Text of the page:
jimzcatz
Boss, Carolina Rocket Mafia
I use 4-40 screws on 7.5" fiberglass I use 4 of them.
The force trying to separate the rocket at burnout is given below. If you just consider inertia forces you can set R=1
This force can be - or + depending on the mass ratios. If the mass of the lower section is more than 1/2 the mass of the total rocket then the joint is in compression after burnout. No shear pins necessary.
Fsep = a [ M / (1+R) - M1 ]
Where:
a = max deceleration [just prior to motor burnout]
M = total mass of rocket (mass NOT weight)
M1 = mass of lower section
R = drag ratio
Yes, that is the right calculation.A very naive question about deceleration (or inertial) separation force.
I started with this:
So,
Fsep = a [ M / (1+R) - M1 ]
Fsep = a [ M / (1+1) - M1 ] => inertial separation force only
Fsep = a [ M/2 - M1 ]
Given:
M1=24 lb, M=35 lb, a=-80 ft/sec^2
Fsep = -80 * [ 35/2 - 24 ] = -80 * [ 17.5 -24 ] = -80 * -6.5 = 520 lb ft/sec^2
Fsep lbf = [ 520 lb ft/sec^2 ] / [ 32.1705 ft/sec^2 ]
Fsep lbf = 16.1621
Given:
Coupler friction constant = 5 lbf
Net Fsep lbf = 16.1621 - 5 = 11.1621 [if >0 then shear pins needed]
Does this look right?
Yes, that is the right calculation.
I believe you are right. Let me check my original derivation to confirm.One more clarification. If drag is being considered, which is the correct ratio for R:
#1 CdA upper / CdA lower
OR
#2 CdA lower / CdA upper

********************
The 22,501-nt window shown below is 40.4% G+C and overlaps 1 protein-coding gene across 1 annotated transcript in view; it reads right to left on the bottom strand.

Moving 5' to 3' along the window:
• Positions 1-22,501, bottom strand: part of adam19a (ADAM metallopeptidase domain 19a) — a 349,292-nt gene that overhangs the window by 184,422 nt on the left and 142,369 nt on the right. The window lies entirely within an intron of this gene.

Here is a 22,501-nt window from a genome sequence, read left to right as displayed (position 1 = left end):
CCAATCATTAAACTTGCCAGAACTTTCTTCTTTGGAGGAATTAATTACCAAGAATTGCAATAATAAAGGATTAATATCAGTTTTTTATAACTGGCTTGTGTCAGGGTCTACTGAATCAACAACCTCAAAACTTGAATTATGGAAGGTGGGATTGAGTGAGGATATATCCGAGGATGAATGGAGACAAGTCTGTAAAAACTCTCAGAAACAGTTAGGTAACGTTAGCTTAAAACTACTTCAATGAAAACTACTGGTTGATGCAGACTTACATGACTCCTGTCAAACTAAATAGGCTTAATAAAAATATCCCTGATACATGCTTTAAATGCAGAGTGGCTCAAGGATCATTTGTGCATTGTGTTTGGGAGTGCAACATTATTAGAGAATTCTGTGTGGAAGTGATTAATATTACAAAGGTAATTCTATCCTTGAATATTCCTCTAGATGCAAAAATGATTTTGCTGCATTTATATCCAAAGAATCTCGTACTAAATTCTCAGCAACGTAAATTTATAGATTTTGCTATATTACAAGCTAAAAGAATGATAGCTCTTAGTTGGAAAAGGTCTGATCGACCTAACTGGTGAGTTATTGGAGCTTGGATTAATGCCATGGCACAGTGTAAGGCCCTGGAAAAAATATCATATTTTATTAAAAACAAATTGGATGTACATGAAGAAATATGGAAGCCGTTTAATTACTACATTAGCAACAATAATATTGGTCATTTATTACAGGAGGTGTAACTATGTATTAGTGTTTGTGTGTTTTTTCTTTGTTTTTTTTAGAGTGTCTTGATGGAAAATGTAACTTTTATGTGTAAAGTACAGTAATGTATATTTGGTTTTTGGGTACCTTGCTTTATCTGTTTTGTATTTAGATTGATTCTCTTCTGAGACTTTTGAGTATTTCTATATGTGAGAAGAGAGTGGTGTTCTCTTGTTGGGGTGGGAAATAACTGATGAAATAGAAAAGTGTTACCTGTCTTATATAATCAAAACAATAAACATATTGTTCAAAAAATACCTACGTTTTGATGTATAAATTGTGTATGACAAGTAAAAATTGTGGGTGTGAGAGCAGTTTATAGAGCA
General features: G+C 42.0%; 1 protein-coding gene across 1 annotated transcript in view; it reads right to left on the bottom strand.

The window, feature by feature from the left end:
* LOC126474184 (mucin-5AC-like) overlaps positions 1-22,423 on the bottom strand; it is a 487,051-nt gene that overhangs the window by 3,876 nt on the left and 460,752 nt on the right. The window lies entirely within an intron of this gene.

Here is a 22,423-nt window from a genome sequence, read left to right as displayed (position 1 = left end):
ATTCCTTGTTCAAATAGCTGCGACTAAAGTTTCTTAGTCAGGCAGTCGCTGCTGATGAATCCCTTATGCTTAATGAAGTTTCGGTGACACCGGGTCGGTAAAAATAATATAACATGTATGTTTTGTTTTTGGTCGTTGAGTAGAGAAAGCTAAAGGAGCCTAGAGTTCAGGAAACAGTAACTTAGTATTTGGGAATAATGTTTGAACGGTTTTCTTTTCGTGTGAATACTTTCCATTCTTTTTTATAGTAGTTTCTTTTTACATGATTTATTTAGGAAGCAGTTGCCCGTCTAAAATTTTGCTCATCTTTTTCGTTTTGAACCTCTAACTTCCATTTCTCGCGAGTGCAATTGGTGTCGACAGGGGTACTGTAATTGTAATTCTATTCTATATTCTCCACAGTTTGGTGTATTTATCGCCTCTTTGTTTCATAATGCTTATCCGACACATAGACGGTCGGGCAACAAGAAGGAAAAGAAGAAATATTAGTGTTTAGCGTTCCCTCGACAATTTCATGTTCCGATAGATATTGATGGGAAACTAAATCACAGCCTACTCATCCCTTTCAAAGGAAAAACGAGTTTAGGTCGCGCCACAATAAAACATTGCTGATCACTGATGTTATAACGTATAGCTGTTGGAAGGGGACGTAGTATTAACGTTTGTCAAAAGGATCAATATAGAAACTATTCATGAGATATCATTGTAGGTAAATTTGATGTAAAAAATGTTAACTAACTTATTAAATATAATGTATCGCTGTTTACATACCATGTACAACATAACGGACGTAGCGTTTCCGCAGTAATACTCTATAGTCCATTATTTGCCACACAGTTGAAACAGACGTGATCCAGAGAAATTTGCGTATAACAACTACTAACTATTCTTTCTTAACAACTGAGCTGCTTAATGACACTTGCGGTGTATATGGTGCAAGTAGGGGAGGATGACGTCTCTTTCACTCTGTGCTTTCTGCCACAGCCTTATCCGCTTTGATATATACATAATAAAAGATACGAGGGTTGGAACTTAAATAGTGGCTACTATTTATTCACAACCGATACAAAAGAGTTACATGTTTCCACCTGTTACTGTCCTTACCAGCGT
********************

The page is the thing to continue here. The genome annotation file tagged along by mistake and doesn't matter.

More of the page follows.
To me, the calculation only make sense if the correct ratio is #2. Is that correct?
Disregard last answer. R = CdA upper / CdA lower. Note the direction of a (positive a is decelleration). If using imperial units, express a in g's, mass in lb and units for Fsep will be in lb.One more clarification. If drag is being considered, which is the correct ratio for R:
#1 CdA upper / CdA lower
OR
#2 CdA lower / CdA upper
To me, the calculation only make sense if the correct ratio is #2. Is that correct?
Most normal rockets with heavy motor cases in the lower section will not require shear pins for the apogee break. None of the rockets I fly do. What you can do with the Fsep equations is you can reality check what the drag ratio needs to be to be in danger of drag separation. Then judge for yourself if that R value could possibly happen.For what it is worth, calculating the different drag coefficients for different pieces of a single body is not easy. Most drag coefficients from look-up tables account for the entire object tested in a wind tunnel. You have to separate out pressure drag on the nose, shear drag on the nose, body and fins and base drag from flow separation. I have crude estimates in Rocksim for some of my higher performance rockets.
It is worth noting that over-pinning the joint for the drogue can have pretty big consequences. Also adding pins for that joint means larger ejection charges which adds another stress point if the shock cord gets pulled hard. Unless you are flying past Mach, I recommend a decent friction fit for the drogue joint and shear pins for the main. By decent, have the joint slightly stronger than the weight of the booster. This is just a rule of thumb and different rockets will necessitate different joints.
And even still that may not be adequate, be sure, config pins for worst case pressure differential and use a larger charge if need be.Can't remember if it was mentioned: but do put a vent hole in the BT so as the exterior air pressure drops the interior pressure does not push the ebay off.
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